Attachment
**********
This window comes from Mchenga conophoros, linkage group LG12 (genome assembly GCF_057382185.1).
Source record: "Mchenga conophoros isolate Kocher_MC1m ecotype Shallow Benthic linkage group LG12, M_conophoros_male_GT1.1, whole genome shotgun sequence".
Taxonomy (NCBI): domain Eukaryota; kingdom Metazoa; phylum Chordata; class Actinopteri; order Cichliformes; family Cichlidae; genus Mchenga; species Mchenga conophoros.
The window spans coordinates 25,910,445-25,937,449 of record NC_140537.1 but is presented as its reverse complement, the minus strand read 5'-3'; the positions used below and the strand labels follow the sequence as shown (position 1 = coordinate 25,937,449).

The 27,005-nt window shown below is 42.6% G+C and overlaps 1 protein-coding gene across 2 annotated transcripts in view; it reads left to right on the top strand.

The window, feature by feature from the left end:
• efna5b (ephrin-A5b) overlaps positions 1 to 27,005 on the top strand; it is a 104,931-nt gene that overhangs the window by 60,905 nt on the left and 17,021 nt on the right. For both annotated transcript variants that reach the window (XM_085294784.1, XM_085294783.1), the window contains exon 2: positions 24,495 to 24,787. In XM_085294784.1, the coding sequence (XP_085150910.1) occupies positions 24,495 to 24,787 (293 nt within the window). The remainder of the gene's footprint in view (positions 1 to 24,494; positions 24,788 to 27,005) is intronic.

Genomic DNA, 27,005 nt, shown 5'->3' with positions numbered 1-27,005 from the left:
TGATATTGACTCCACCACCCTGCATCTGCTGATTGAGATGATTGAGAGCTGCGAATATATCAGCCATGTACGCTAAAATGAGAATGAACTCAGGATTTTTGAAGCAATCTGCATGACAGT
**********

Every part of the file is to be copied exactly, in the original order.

This window comes from Mchenga conophoros, linkage group LG12 (genome assembly GCF_057382185.1).
Source record: "Mchenga conophoros isolate Kocher_MC1m ecotype Shallow Benthic linkage group LG12, M_conophoros_male_GT1.1, whole genome shotgun sequence".
Taxonomy (NCBI): domain Eukaryota; kingdom Metazoa; phylum Chordata; class Actinopteri; order Cichliformes; family Cichlidae; genus Mchenga; species Mchenga conophoros.
The window spans coordinates 25,910,445-25,937,449 of record NC_140537.1 but is presented as its reverse complement, the minus strand read 5'-3'; the positions used below and the strand labels follow the sequence as shown (position 1 = coordinate 25,937,449).

The 27,005-nt window shown below is 42.6% G+C and overlaps 1 protein-coding gene across 2 annotated transcripts in view; it reads left to right on the top strand.

The window, feature by feature from the left end:
• efna5b (ephrin-A5b) overlaps positions 1 to 27,005 on the top strand; it is a 104,931-nt gene that overhangs the window by 60,905 nt on the left and 17,021 nt on the right. For both annotated transcript variants that reach the window (XM_085294784.1, XM_085294783.1), the window contains exon 2: positions 24,495 to 24,787. In XM_085294784.1, the coding sequence (XP_085150910.1) occupies positions 24,495 to 24,787 (293 nt within the window). The remainder of the gene's footprint in view (positions 1 to 24,494; positions 24,788 to 27,005) is intronic.

Genomic DNA, 27,005 nt, shown 5'->3' with positions numbered 1-27,005 from the left:
TGATATTGACTCCACCACCCTGCATCTGCTGATTGAGATGATTGAGAGCTGCGAATATATCAGCCATGTACGCTAAAATGAGAATGAACTCAGGATTTTTGAAGCAATCTGCATGACAGT